Someone needs to make sure that these questions are answered.  And the answer cannot come from television or radio ads, by celebrity spokespersons or politicians.  As with any movement, citizen activists are the only ones capable of responding to these questions, perhaps with a  positive, uplifting, appropriate (albeit plagiarized) answer: “Yes We Can.”

Where are they learning this stuff? Oh…

It’s a story that deals with higher taxes, government largess, and an agency that broke it’s promises.

Is it the current budget battle?  The raging debate over Obamacare?  The rallying cry for state public sector unions?  No, it’s Spring Concert at my alma mater, UMass.  This year, for the first time ever, students will have to pay to attend.

In light of the current debate over the size and scope of government spending, this tale is sort of interesting.

Some background: UMass’s annual Spring Concert dates back to at least the 1960s.  It used to be an outdoor event on the vast expanse of  space right in the middle of campus; since 1999 it has been held in the Mullins Center (which also hosts basketball, hockey, and other concerts).  The money to put on the concert comes from the student activities fund, which is charged along with tuition and other fees to each student on their bill each semester – essentially, a tax that funds student government activities.  The article points out that the fee is now $94 (it was in the $70 range when I was there) and includes a good description of the funding process and the way the Spring Concert is put together.

Controversy and disappointment are nothing new for the Spring Concert; the 1998 show (during my freshman year on campus) was scrapped because the agency in charge couldn’t scrape together enough funds after running other concerts throughout the year.  This year, the problem is that the $200,000 special fund that was set aside specifically for the concert (an outgrowth from the ’98 cancellation) isn’t enough to cover the talent and other costs.

In other words, a government agency is having trouble paying its bills, and is looking for taxpayers to make up the difference.

Especially telling is explanation offered by the advisor for University Productions and Concerts, the group in charge of the event:

“One of the problems is that we are a very spoiled campus,” said Lloyd Henley, associate director of the Center for Student Development and faculty advisor to the UPC. “We are used to such top-caliber artists, and so one of the things I said to UPC and the SGA is, ‘Something’s got to break.’”

Met with the dilemma of the high costs of talent and a budget which sounds big but probably goes quick when running an event of this size, Henley’s advice was apparently to charge more on top of what people were already paying – because the students/taxpayers are “spoiled” and the Spring Concert has to be a great show rather than a good free concert.  It’s not surprising; despite the “faculty” advisor moniker Henley’s position within the office that oversees campus activities gives him away as an administrative/bureaucratic figure.  In fact, some folks are calling for increases in student activities fees so that the shortfall doesn’t happen again in future year.  Because why shouldn’t a state school raise its fees to accommodate a really big concert?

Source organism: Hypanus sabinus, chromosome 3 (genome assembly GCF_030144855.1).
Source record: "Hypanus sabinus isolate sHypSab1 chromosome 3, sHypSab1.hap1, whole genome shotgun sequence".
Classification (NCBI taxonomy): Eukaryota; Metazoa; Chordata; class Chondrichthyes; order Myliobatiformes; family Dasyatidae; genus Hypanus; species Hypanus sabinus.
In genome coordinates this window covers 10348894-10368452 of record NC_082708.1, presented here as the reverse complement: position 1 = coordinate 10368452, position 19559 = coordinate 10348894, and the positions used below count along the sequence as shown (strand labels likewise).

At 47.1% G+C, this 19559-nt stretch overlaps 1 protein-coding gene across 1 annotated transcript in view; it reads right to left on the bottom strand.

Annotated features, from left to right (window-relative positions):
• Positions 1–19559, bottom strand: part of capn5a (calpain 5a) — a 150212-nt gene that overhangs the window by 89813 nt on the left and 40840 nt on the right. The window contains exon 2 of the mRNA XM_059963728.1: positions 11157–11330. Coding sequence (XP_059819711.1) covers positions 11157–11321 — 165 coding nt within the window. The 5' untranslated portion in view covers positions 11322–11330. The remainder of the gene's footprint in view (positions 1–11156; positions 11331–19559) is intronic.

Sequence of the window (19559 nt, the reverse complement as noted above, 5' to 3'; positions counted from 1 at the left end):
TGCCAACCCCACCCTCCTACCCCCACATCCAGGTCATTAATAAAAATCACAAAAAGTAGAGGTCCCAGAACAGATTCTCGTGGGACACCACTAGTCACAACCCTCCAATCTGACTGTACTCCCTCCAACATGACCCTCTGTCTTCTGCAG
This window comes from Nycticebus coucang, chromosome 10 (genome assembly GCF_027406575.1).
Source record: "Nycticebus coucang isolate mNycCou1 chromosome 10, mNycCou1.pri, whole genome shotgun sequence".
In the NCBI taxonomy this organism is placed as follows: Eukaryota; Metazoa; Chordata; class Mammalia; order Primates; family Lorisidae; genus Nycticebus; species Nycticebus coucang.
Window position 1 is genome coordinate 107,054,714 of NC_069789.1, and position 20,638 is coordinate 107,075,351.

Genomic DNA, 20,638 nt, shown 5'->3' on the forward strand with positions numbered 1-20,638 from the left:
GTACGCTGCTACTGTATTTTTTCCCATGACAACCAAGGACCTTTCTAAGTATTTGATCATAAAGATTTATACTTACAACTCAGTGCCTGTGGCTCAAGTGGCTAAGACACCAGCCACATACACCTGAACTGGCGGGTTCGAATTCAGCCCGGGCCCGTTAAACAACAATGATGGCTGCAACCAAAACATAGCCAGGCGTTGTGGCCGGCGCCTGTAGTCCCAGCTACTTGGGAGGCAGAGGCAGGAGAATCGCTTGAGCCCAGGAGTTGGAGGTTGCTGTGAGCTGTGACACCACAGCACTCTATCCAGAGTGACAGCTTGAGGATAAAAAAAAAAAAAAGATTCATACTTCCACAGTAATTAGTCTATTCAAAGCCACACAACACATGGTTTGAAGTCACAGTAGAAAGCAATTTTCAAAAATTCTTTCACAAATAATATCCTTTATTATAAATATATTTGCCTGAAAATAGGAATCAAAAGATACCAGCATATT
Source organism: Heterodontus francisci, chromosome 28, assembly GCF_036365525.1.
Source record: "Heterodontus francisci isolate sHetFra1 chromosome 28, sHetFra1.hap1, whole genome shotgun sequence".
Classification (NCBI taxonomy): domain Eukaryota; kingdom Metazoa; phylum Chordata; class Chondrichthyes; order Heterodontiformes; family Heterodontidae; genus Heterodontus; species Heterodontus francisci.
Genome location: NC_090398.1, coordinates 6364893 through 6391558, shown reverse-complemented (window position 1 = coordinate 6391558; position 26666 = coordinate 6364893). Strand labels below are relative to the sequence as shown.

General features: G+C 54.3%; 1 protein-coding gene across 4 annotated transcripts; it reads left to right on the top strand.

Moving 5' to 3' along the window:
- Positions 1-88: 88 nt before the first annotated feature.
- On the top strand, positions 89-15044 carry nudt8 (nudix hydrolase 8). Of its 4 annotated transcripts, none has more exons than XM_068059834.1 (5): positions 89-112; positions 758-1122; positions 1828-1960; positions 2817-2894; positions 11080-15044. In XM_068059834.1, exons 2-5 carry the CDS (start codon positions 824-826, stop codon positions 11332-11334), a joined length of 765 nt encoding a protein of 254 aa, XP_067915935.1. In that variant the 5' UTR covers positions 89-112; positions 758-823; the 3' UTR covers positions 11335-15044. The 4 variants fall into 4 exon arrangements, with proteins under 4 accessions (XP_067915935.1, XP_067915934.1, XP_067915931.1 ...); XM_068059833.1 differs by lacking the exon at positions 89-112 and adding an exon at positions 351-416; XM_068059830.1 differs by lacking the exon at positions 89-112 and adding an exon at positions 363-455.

It’s both sad and fortunate that the voice of reason comes from a student:

This past year, fees did not increase and, according to Josh Davidson, chairman of the SGA’s Ways and Mean Committee, they should stay the same until the budget process is modified.

“I really feel that we can spend the money a whole lot better,” he said. “The way that we allocate money to groups can be much more effective. I would like to see those things happen before we raise the fees.”

That’s a good philosophy, no matter what level of government you’re in.


Reacting to the Bachmann Reaction

Yesterday at PunditLeague, I argued that Michelle Bachmann’s “Tea Party Response” to the President’s State of Union address would not detract from Paul Ryan’s official Republican response.  In practice, Bachmann’s response was actually better than Ryan’s – not because of content (Ryan did as well as he could have done), but because of style.

Despite Bachmann’s shortcomings as a speaker, her speech varied from typical State of the Union responses by including charts and images as visual aids.  Ryan’s turn as a talking head was traditional, but less dynamic.  As Brit Hume observed on Fox News last night, replying to the grandeur of the President’s address is difficult; it means sitting in a room with no audience, no applause, and no chance to speak in booming tones in front of an austere chamber.  Bachmann did better in the empty room by simply filling it with something besides her.  Granted, the charts could have looked better and could have included better visual representations of the consequences of the Administration’s fiscal policies, but the still looked better than Ryan’s charts (which, again, didn’t exist).

Future responses to the State of the Union might consider a more carefully crafted presentation that the Max Headroom-style talking heads that have become typical.  The opposition’s annual reply is a rare chance to rebut the President before a national audience.  Bachmann may have rankled Republican leaders with her rogue response – but she might be on to something.

UPDATE: Something I missed entirely in Bachmann’s presentation was the fact that she was apparently staring into space.  I figured the video I saw (linked above, from PBS) simply had the camera positioned off to the side, and that Bachmann had another, main camera she was looking into.  Unless this was filmed in the Congresswoman’s basement, I assumed SOMEONE would have told her to look into the camera; I guess that’s what happens when I assume.